Palestinians fear deterioration in Egypt ties after attack
Egypt's decision to shut Rafah after terror attack along Egypt-Israel border draws sharp criticism from Palestinians.
Palestinians have expressed concern that Sunday night’s terror attack along Israel’s border with the Sinai would hinder efforts to lift Egyptian restrictions imposed on residents of the Gaza Strip.
Egypt’s decision to shut the Rafah border crossing in the aftermath of the attack drew sharp criticism from Palestinians.
Musa Abu Marzouk, a senior Hamas official, called the decision “collective punishment.” He vehemently denied that some of the terrorists had emerged from the Gaza Strip.
Hamas and other Palestinian groups, meanwhile, dismissed claims about the involvement of terrorists from the Gaza Strip in the attack, which resulted in the death of 16 Egyptian soldiers.
Hamas deployed hundreds of policemen along the border with Egypt to prevent terrorists from infiltrating into the Gaza Strip from Sinai, Gamal Jarrah, a top Hamas security commander announced.
He said the Hamas government had also issued orders to close down all the underground tunnels along the border and to do their utmost to help reveal the identity of the attackers.
The Hamas government and some Palestinian groups hinted at Israeli involvement in the attack with the aim of driving a wedge between the Palestinians and Egypt.
Hamas security officials insisted that none of the terrorists who carried out the Sinai attack had come from the Gaza Strip. However, the officials did not say who they believed was behind it.
A spokesman for the Hamas government claimed the attack was an Israeli “attempt to tamper with Egyptian security and drive a wedge between the Egyptians and the residents of the Gaza Strip.”
The spokesman said allegations about the involvement of Palestinians in the terror attack had been aimed mainly at inciting the Egyptian people against the residents of the Gaza Strip and the Hamas government.
“This is a despicable crime that only serves the interests of the Zionist enemy,” the Hamas spokesman said.
“We believe that Israeli agents were behind the attack.”
Another Hamas official pointed out that the attack came only days after a “successful” meeting in Cairo between Hamas Prime Minister Ismail Haniyeh and Egyptian President Mohamed Morsy.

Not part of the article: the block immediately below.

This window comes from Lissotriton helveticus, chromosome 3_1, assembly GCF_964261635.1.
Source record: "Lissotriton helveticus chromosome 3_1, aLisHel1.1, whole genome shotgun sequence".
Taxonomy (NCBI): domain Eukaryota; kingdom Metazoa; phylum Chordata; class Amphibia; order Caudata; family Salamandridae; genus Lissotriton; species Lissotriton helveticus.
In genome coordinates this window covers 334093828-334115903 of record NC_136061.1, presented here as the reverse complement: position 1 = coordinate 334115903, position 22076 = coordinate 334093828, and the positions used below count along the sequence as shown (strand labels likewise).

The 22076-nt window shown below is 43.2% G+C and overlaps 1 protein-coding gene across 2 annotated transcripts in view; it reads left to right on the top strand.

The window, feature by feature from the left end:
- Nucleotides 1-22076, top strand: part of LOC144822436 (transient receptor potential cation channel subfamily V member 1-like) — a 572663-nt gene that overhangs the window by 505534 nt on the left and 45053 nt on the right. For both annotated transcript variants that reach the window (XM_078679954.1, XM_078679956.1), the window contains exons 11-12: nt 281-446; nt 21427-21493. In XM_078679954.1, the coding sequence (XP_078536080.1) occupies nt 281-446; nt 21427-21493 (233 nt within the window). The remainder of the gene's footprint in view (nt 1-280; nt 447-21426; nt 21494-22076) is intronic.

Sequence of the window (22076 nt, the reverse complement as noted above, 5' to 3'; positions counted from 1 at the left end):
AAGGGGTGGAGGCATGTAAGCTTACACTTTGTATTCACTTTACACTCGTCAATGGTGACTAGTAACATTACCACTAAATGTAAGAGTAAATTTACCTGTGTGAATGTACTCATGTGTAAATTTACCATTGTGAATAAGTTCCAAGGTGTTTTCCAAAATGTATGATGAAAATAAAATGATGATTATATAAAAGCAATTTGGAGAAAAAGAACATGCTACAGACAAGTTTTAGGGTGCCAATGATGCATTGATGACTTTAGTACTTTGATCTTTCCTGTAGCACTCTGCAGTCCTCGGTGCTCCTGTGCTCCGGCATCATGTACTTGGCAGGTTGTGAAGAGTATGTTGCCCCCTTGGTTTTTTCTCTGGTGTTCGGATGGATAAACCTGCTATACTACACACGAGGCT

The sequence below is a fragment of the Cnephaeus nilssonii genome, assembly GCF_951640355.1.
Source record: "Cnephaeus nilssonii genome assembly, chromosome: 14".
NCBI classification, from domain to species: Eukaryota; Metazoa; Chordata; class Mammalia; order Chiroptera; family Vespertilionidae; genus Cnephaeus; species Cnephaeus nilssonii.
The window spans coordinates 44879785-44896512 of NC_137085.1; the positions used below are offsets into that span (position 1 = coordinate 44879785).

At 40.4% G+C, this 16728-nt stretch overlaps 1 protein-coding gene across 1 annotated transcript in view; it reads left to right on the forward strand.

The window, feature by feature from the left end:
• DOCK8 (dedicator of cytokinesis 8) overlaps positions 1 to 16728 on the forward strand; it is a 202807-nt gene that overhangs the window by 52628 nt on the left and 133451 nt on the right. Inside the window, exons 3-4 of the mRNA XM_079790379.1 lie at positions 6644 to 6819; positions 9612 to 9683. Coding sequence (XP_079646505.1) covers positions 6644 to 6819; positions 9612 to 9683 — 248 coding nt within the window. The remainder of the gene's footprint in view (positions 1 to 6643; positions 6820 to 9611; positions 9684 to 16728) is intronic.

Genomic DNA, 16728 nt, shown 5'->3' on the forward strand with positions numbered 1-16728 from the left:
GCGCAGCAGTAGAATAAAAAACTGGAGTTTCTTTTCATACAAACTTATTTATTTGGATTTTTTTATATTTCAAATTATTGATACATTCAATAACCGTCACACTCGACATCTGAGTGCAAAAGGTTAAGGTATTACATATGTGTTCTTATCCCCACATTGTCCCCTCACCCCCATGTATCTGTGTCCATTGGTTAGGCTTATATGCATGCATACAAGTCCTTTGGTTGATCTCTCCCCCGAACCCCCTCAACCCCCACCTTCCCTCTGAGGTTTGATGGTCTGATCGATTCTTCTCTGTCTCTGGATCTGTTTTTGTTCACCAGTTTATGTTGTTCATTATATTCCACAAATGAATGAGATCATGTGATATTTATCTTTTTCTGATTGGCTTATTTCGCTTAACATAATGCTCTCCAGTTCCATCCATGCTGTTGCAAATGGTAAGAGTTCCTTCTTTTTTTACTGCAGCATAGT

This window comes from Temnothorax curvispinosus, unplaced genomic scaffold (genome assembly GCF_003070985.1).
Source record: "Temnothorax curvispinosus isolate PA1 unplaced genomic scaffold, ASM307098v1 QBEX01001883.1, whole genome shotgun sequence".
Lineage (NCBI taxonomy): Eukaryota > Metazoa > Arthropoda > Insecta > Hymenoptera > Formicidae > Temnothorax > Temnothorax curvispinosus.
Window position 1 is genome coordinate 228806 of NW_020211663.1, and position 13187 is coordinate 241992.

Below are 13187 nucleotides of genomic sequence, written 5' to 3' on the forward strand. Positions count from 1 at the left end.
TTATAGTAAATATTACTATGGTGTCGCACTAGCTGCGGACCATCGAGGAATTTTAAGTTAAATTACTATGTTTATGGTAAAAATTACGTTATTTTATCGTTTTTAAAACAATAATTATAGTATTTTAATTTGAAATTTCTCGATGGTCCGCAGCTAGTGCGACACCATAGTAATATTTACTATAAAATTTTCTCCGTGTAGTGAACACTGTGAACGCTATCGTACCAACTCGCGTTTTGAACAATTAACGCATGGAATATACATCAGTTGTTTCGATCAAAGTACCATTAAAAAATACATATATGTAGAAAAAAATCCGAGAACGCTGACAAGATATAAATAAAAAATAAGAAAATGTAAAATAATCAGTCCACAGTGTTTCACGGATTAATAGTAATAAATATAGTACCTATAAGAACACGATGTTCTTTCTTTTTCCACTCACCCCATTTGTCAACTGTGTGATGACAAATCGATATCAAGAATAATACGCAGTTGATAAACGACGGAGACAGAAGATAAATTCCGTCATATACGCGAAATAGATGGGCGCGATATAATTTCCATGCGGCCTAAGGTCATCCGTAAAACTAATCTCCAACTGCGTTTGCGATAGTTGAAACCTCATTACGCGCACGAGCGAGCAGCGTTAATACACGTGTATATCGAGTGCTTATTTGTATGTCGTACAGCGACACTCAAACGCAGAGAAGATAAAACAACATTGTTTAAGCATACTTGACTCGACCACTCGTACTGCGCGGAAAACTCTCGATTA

At the meeting, the two agreed on a series of measures designed to ease travel restrictions imposed on Palestinians.
Haniyeh and Morsy also agreed that the Rafah border crossing would be open for 12 hours a day to facilitate the travel of Palestinians.
“This attack is aimed at destroying the achievements gained by Prime Minister Haniyeh’s visit to Cairo last week,” the Hamas official said. “We hope that our brothers in Egypt would not fall into the trap.”
Shortly after the attack, Haniyeh held an emergency meeting of his cabinet and top security commanders to discuss its repercussions and ways of avoiding a confrontation with the Egyptians.
Following the meeting, Haniyeh expressed readiness to assist the Egyptians in investigating the attack.
Haniyeh also phoned the director of Egypt’s General Intelligence Force, Murad Mawafi, and offered his government’s help in capturing the culprits and those who had sent them.
“We are prepared to help in exposing the identity of the perpetrators,” said Hamas legislator Mushir Masri.
Denying the involvement of Palestinians, Masri accused “suspicious and malicious” parties of being behind the attack, without identifying them.
The Islamic Jihad organization in the Gaza Strip also denied involvement, saying the attack served only the “Israeli occupation.”
Another group, Al-Jama’ah Al- Islamiya [The Palestinian Group], claimed that Israeli “intelligence forces” had been behind the attack.
Tarek Zumar, a spokesman for the group, claimed that Israel was behind all recent terror attacks against the Egyptians “because it wanted to make changes along its border with Egypt.”
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